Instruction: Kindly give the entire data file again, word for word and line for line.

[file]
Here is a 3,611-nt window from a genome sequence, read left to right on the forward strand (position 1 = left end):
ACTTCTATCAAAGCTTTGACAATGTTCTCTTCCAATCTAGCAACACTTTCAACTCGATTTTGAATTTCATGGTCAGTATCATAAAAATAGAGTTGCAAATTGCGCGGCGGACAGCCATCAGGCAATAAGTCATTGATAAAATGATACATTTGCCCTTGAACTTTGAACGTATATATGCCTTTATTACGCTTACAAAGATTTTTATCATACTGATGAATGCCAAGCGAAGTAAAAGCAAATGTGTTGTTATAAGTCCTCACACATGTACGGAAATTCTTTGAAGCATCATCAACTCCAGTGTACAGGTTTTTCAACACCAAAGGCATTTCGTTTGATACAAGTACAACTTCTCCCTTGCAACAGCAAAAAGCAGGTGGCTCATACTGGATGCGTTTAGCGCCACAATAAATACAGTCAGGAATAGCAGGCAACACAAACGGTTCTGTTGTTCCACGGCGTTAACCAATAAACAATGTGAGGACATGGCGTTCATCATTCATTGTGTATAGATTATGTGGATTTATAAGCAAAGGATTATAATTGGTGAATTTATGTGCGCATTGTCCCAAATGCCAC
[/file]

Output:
Here is a 3,611-nt window from a genome sequence, read left to right on the forward strand (position 1 = left end):
ACTTCTATCAAAGCTTTGACAATGTTCTCTTCCAATCTAGCAACACTTTCAACTCGATTTTGAATTTCATGGTCAGTATCATAAAAATAGAGTTGCAAATTGCGCGGCGGACAGCCATCAGGCAATAAGTCATTGATAAAATGATACATTTGCCCTTGAACTTTGAACGTATATATGCCTTTATTACGCTTACAAAGATTTTTATCATACTGATGAATGCCAAGCGAAGTAAAAGCAAATGTGTTGTTATAAGTCCTCACACATGTACGGAAATTCTTTGAAGCATCATCAACTCCAGTGTACAGGTTTTTCAACACCAAAGGCATTTCGTTTGATACAAGTACAACTTCTCCCTTGCAACAGCAAAAAGCAGGTGGCTCATACTGGATGCGTTTAGCGCCACAATAAATACAGTCAGGAATAGCAGGCAACACAAACGGTTCTGTTGTTCCACGGCGTTAACCAATAAACAATGTGAGGACATGGCGTTCATCATTCATTGTGTATAGATTATGTGGATTTATAAGCAAAGGATTATAATTGGTGAATTTATGTGCGCATTGTCCCAAATGCCAC